There is fast-growing interest in the use of healthcare technology among consumers, according to a new survey conducted by the Deloitte Center for Health Solutions.
The 2008 Survey of Health Care Consumers, released last week, covered a broad spectrum of healthcare preferences and practices among consumers, including service selection and attitudes toward innovation, technology and insurance companies coverage. However, consumers desire for greater access to convenient medical technology and comfort with healthcare information technology services were prominent themes among the surveys participants, said Paul Keckley, executive director of the center.
According to the study, 33% of consumers research medication information online, while 22% use Web sites to research medical devices. Eighty-eight percent of consumers said they would be interested in using home-monitoring medical devices that provide remote information about their conditions to their doctors, particularly if it could save them an office visit. Two-thirds of consumers said they would like to use their doctors Web sites to access information about health conditions, quality of care and service prices, and 75% want to be able to schedule appointments online.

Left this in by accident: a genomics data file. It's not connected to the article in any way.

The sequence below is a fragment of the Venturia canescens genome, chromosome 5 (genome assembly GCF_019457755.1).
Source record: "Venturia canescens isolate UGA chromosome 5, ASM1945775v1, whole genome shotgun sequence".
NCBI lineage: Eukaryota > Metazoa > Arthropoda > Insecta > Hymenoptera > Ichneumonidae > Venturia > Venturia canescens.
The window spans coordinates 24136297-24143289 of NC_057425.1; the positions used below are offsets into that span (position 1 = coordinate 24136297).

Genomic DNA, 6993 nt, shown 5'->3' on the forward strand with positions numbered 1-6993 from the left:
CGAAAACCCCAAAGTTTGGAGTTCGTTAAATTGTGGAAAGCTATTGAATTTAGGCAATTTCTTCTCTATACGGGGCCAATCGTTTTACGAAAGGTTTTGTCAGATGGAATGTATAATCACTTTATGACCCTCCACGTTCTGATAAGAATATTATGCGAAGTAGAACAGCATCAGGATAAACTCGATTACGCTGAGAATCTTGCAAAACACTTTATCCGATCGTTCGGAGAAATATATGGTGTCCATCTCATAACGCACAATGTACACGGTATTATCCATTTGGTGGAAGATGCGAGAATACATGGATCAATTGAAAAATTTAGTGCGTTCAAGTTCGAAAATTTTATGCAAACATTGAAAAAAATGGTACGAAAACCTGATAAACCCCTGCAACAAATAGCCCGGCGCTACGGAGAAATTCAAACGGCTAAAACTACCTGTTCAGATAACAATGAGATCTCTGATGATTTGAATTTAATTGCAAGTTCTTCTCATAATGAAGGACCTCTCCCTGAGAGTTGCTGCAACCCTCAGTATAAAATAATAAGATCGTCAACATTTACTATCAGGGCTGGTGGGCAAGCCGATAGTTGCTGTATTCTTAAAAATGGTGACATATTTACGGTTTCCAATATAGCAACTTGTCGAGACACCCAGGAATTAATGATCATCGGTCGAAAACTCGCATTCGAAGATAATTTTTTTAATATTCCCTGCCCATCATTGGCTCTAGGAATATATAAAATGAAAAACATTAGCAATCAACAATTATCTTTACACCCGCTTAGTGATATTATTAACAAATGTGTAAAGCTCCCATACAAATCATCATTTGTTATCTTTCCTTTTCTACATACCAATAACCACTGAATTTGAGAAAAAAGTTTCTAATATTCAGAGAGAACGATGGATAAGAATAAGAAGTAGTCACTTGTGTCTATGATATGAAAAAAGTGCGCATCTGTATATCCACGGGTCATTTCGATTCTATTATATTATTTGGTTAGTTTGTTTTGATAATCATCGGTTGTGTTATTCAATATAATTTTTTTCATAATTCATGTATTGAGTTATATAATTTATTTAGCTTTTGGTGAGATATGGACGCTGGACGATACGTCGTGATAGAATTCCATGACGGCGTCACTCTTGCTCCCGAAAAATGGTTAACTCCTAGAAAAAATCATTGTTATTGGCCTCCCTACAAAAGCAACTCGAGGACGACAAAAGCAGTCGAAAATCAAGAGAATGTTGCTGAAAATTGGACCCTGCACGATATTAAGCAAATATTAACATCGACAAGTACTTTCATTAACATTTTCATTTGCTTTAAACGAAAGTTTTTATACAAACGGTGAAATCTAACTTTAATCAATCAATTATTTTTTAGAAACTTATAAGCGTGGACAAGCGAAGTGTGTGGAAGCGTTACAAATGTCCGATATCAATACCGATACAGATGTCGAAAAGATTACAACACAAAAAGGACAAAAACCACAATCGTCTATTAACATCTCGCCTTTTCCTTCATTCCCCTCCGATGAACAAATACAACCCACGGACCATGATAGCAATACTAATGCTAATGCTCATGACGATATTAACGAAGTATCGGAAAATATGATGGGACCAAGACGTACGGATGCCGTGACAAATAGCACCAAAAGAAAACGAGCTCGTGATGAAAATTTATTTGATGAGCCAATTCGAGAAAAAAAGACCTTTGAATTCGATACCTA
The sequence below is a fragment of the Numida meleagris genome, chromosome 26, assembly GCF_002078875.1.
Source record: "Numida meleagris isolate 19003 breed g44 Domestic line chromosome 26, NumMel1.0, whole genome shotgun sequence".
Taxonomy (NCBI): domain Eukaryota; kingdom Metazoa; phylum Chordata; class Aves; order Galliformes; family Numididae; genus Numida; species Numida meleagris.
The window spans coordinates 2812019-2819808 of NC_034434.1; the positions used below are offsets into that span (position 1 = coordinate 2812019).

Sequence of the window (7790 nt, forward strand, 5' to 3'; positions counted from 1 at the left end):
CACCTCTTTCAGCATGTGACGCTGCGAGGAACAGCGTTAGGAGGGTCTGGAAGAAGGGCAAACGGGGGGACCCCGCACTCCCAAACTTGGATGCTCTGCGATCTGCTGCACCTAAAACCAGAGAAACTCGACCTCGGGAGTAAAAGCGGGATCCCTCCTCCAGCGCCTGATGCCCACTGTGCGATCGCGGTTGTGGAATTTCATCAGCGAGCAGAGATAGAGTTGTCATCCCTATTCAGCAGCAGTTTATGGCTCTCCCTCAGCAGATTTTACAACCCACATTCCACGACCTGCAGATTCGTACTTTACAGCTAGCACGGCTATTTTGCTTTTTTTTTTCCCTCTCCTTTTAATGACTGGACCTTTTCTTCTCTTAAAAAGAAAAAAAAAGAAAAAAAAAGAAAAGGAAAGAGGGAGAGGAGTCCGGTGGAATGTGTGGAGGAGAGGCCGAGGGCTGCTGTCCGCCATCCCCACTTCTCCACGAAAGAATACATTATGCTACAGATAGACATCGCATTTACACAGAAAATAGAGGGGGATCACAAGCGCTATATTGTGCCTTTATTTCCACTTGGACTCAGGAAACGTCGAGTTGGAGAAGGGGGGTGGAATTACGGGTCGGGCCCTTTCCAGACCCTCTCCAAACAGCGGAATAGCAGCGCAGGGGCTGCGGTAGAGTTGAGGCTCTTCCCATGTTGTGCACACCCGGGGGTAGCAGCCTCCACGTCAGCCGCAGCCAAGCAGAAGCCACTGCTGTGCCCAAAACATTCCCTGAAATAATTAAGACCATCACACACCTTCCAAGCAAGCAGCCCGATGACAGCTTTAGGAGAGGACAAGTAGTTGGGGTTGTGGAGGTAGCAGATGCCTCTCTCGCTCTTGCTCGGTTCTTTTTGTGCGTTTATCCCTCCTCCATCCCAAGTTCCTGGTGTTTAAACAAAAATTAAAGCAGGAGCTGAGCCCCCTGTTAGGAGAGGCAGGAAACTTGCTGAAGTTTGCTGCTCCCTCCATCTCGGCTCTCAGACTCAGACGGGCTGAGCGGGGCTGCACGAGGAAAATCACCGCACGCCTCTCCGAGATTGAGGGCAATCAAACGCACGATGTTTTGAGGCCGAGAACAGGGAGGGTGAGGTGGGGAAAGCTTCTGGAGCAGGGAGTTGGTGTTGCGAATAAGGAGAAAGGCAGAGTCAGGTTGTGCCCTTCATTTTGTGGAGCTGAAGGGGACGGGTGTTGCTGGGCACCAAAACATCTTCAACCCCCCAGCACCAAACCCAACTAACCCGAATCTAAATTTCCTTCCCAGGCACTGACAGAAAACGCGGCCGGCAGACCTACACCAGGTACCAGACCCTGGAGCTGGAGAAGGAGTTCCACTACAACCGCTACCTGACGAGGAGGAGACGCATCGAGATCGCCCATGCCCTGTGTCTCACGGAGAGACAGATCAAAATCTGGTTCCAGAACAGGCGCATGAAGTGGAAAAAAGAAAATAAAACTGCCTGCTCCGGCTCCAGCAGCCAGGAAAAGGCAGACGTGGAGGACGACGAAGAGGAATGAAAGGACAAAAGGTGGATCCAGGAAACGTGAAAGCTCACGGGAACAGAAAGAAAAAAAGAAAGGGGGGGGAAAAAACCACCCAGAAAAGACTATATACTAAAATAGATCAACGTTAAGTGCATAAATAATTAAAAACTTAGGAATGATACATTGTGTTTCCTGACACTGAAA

The survey also, among other things, debunks the myth that consumers believe use of the Internet for clinical transactions will lead to a loss of medical privacy and security. Seventy-eight percent of consumers indicated they were interested in going online to access medical records and test results, while 76% were interested in an integrated electronic medical record that would allow physicians to access their complete healthcare history during a care situation.
The study was conducted by online interviews between Sept. 10 and Sept. 23, 2007, of a nationally representative sample of 3,031 ethnically and financially diverse Americans between the ages of 18 and 75 about their healthcare behaviors.